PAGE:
Any kD
7.5%
10%
12%
18%
4–15%
4–20%
8–16%
10–20%
Any kD
250
150
100
75
25
25
20
15
7.5%
10%
250
250
150
150
100
75
50
37
100
20
75
50
10
15
12%
18%
250
150
100
75
75
50
50
37
4–15%
250
25
100
20
75
25
20
25
20
15
10
15
25
20
15
37
37
25
20
20
15
15
10
10
10
4 –20% 8 –16% 10 –20%
250
50
10
15
250
150
100
75
75
75
50
50
37
37
25
37
20
25
25
20
25
20
15
10
250
150
100
100
15
20
10
25
50
37
50
50
37
150
150
37
15
75
20
25
15
250
150
100
50
50
75
75
10
37
75
250
150
100
25
20
10
250
150
100
100
15
100
37
25
250
150
150
25
25
20
20
15
25
4 –20% 8 –16% 10 –20%
50
37
25
15
100
250
150
100
4–15%
20
37
250
150
18%
37
20
Any kD
7.5%
10%
12%
4–15%
4–20%
12%
100
37
75
50
Mini-PROTEAN TGX Laemmli-like extended
shelf life gels
Best choice when long shelf life is needed and traditional
Laemmli separation
patterns are desired
250
150
50
75
37
Any kD
15
20
15
15
10
10
10
10
10
Mini-PROTEAN
Tris-Tricine
Best choice for
separation of low
MW proteins
16.5%
10–20%
16.5% 10–20%
25
20
25
15
20
15
10
5
10
Criterion Tris-HCl Reagents are easy to prepare, inexpensive,
and readily available
Best choice when switching between precast and handcast gels and need to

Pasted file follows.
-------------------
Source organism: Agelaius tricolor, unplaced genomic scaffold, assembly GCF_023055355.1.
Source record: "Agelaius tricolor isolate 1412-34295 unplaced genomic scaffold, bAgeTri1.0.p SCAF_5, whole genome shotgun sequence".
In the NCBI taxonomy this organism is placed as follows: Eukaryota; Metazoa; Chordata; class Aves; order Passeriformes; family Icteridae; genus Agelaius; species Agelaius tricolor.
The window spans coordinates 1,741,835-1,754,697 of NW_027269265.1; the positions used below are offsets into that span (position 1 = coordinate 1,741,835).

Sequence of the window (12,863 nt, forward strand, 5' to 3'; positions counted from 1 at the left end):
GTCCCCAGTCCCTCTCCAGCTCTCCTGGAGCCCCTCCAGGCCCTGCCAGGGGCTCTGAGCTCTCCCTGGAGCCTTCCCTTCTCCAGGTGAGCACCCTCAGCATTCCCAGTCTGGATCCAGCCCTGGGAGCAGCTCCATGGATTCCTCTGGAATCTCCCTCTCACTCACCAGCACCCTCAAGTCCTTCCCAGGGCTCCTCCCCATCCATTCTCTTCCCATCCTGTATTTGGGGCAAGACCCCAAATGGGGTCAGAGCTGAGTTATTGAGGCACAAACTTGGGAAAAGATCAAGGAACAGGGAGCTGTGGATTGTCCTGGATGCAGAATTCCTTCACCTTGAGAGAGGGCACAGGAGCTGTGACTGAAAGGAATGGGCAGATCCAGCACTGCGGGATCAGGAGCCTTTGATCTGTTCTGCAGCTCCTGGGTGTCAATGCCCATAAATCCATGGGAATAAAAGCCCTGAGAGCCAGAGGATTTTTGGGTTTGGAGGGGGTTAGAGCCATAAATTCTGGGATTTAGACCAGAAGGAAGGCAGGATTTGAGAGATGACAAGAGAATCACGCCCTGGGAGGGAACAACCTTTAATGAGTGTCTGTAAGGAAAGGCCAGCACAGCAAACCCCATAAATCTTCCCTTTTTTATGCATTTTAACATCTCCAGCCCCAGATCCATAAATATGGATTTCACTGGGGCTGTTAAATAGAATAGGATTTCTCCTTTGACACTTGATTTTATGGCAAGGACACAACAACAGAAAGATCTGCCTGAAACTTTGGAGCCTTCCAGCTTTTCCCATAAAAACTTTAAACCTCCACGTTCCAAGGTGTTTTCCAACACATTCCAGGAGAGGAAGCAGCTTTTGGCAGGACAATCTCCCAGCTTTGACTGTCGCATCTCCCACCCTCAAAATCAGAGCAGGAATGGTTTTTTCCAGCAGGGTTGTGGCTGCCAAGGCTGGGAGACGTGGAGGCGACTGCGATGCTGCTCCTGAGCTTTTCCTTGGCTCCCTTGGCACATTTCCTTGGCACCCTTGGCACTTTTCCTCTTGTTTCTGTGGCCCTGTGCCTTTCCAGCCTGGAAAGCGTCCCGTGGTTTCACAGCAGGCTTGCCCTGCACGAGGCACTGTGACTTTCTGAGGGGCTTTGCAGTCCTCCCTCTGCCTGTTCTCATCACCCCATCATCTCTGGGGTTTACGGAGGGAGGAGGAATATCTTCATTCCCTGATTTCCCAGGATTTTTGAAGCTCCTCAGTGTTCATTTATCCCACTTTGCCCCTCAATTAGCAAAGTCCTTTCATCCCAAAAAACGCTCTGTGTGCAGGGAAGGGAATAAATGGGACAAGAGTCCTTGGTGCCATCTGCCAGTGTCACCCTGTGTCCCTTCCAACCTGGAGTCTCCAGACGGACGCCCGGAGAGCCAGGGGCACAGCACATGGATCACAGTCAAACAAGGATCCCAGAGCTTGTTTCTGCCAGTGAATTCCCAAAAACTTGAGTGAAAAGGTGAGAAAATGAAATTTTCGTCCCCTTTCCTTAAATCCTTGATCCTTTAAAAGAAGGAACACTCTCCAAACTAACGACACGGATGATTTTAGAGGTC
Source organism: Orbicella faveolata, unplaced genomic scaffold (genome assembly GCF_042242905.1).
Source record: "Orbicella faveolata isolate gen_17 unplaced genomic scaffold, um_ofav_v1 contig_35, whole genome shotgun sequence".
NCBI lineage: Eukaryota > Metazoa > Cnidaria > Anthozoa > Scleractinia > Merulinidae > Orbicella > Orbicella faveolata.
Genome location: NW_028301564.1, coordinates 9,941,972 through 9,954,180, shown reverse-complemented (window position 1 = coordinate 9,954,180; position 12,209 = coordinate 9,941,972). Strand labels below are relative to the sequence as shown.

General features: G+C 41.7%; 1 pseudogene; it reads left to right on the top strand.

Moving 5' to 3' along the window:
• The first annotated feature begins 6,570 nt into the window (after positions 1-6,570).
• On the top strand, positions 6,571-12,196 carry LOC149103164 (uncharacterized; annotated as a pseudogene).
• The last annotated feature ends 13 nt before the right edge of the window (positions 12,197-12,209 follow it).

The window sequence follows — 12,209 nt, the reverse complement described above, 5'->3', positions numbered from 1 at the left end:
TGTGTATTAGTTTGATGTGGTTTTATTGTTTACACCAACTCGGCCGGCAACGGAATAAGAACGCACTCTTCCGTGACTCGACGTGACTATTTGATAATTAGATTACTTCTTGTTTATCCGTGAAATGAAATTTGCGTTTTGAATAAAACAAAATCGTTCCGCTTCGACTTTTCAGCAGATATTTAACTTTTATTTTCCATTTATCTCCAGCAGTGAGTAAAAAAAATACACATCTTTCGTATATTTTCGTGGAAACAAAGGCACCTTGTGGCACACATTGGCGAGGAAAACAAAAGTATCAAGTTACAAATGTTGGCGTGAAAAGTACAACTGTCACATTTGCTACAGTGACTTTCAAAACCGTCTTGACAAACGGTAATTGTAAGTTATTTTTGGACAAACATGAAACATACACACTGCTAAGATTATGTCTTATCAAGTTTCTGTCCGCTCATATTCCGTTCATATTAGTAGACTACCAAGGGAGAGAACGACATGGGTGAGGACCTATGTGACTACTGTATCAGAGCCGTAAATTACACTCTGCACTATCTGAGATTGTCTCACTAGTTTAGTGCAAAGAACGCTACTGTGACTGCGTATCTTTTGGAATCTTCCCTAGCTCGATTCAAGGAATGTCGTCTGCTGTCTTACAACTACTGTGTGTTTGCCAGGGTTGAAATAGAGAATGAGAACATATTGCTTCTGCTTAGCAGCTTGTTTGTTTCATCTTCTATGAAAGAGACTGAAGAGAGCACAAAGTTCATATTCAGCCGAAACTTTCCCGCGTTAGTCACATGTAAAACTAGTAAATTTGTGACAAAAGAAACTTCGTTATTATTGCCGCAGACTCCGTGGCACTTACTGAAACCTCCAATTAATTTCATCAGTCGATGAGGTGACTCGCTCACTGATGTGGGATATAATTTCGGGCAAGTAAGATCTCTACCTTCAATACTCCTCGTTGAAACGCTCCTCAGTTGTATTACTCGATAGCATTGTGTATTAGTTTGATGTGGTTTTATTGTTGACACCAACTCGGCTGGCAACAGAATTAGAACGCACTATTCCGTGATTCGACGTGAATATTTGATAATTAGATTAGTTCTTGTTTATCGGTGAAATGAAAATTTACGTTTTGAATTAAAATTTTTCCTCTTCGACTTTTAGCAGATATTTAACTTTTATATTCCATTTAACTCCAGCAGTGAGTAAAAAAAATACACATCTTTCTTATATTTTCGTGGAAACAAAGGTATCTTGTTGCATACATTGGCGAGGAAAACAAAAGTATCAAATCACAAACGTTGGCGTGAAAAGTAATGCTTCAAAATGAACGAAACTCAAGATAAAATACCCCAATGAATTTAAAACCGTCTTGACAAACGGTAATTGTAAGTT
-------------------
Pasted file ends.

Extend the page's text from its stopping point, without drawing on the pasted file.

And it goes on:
compare results 5%
7.5%
10%
12.5%
15%
18%
4–15%
4–20%
8–16%
10–20%
10.5–14%
5%
10%
250
250
150
150
12.5%
250
150
100
100
250
150
100
75
75
50
25
75
25
50
37
75
50
37
25
250
150
15
100
75
75
250
150
100
75
250
150
100
75
50
50
37
37
50
25
37
50
37
50
37
25
20
15
25
20
15
10
8–16% 10 –20% 10.5–14%
100
15
20
15
250
150
25
10
20
4–20%
250
150
100
75
5
100
4–15%
250
150
100
75
20
37
37
18%
50
37
50
2
15%
100
75
250
150
2
7.5%
10
25
20
20
15
15
10
10
10
25
20
15
10
* All gel percentages listed in bold are available in IPG and/or prep-well comb format.
48
49
Chapter 4: The Second Dimension: SDS-PAGE
2-D Electrophoresis Guide
Theory and Product Selection
Precast gels for Second-Dimension SDS-PAGE (contd.)
Gel Format and Formulation Selection Criteria
Composition
Gel Format and Formulation Selection Criteria
Composition
Migration (%T)
Criterion Stain Free
Tris-HCl
Reagents are easy to
prepare, inexpensive